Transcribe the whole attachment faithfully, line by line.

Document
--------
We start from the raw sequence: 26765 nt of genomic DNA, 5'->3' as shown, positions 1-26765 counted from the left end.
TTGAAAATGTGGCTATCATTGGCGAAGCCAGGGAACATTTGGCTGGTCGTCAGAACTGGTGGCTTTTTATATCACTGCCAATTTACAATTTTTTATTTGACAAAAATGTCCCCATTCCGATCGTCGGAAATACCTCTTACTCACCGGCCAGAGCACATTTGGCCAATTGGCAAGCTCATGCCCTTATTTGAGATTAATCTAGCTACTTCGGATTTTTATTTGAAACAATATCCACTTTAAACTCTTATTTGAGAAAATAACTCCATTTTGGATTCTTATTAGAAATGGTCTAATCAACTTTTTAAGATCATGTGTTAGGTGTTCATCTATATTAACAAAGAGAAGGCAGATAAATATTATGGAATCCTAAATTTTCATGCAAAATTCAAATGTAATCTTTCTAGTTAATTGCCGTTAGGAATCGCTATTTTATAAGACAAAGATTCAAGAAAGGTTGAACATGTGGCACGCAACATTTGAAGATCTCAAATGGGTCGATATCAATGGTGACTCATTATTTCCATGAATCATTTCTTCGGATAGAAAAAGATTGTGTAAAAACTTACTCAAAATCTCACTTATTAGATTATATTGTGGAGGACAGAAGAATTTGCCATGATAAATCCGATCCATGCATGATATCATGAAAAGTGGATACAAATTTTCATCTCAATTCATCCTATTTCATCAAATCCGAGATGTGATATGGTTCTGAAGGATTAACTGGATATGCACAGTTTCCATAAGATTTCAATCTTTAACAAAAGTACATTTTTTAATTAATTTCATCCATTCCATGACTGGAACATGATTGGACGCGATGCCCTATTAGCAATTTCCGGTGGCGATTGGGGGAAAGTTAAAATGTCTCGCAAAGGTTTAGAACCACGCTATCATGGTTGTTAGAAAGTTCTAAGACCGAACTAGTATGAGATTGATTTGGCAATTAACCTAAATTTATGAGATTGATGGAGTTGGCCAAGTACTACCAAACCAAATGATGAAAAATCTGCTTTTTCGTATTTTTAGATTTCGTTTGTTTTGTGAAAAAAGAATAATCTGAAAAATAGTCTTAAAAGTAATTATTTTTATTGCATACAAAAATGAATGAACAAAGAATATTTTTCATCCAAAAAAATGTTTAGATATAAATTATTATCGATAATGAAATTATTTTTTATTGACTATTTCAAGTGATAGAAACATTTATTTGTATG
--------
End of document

We start from the raw sequence: 26765 nt of genomic DNA, 5'->3' as shown, positions 1-26765 counted from the left end.
TTGAAAATGTGGCTATCATTGGCGAAGCCAGGGAACATTTGGCTGGTCGTCAGAACTGGTGGCTTTTTATATCACTGCCAATTTACAATTTTTTATTTGACAAAAATGTCCCCATTCCGATCGTCGGAAATACCTCTTACTCACCGGCCAGAGCACATTTGGCCAATTGGCAAGCTCATGCCCTTATTTGAGATTAATCTAGCTACTTCGGATTTTTATTTGAAACAATATCCACTTTAAACTCTTATTTGAGAAAATAACTCCATTTTGGATTCTTATTAGAAATGGTCTAATCAACTTTTTAAGATCATGTGTTAGGTGTTCATCTATATTAACAAAGAGAAGGCAGATAAATATTATGGAATCCTAAATTTTCATGCAAAATTCAAATGTAATCTTTCTAGTTAATTGCCGTTAGGAATCGCTATTTTATAAGACAAAGATTCAAGAAAGGTTGAACATGTGGCACGCAACATTTGAAGATCTCAAATGGGTCGATATCAATGGTGACTCATTATTTCCATGAATCATTTCTTCGGATAGAAAAAGATTGTGTAAAAACTTACTCAAAATCTCACTTATTAGATTATATTGTGGAGGACAGAAGAATTTGCCATGATAAATCCGATCCATGCATGATATCATGAAAAGTGGATACAAATTTTCATCTCAATTCATCCTATTTCATCAAATCCGAGATGTGATATGGTTCTGAAGGATTAACTGGATATGCACAGTTTCCATAAGATTTCAATCTTTAACAAAAGTACATTTTTTAATTAATTTCATCCATTCCATGACTGGAACATGATTGGACGCGATGCCCTATTAGCAATTTCCGGTGGCGATTGGGGGAAAGTTAAAATGTCTCGCAAAGGTTTAGAACCACGCTATCATGGTTGTTAGAAAGTTCTAAGACCGAACTAGTATGAGATTGATTTGGCAATTAACCTAAATTTATGAGATTGATGGAGTTGGCCAAGTACTACCAAACCAAATGATGAAAAATCTGCTTTTTCGTATTTTTAGATTTCGTTTGTTTTGTGAAAAAAGAATAATCTGAAAAATAGTCTTAAAAGTAATTATTTTTATTGCATACAAAAATGAATGAACAAAGAATATTTTTCATCCAAAAAAATGTTTAGATATAAATTATTATCGATAATGAAATTATTTTTTATTGACTATTTCAAGTGATAGAAACATTTATTTGTATG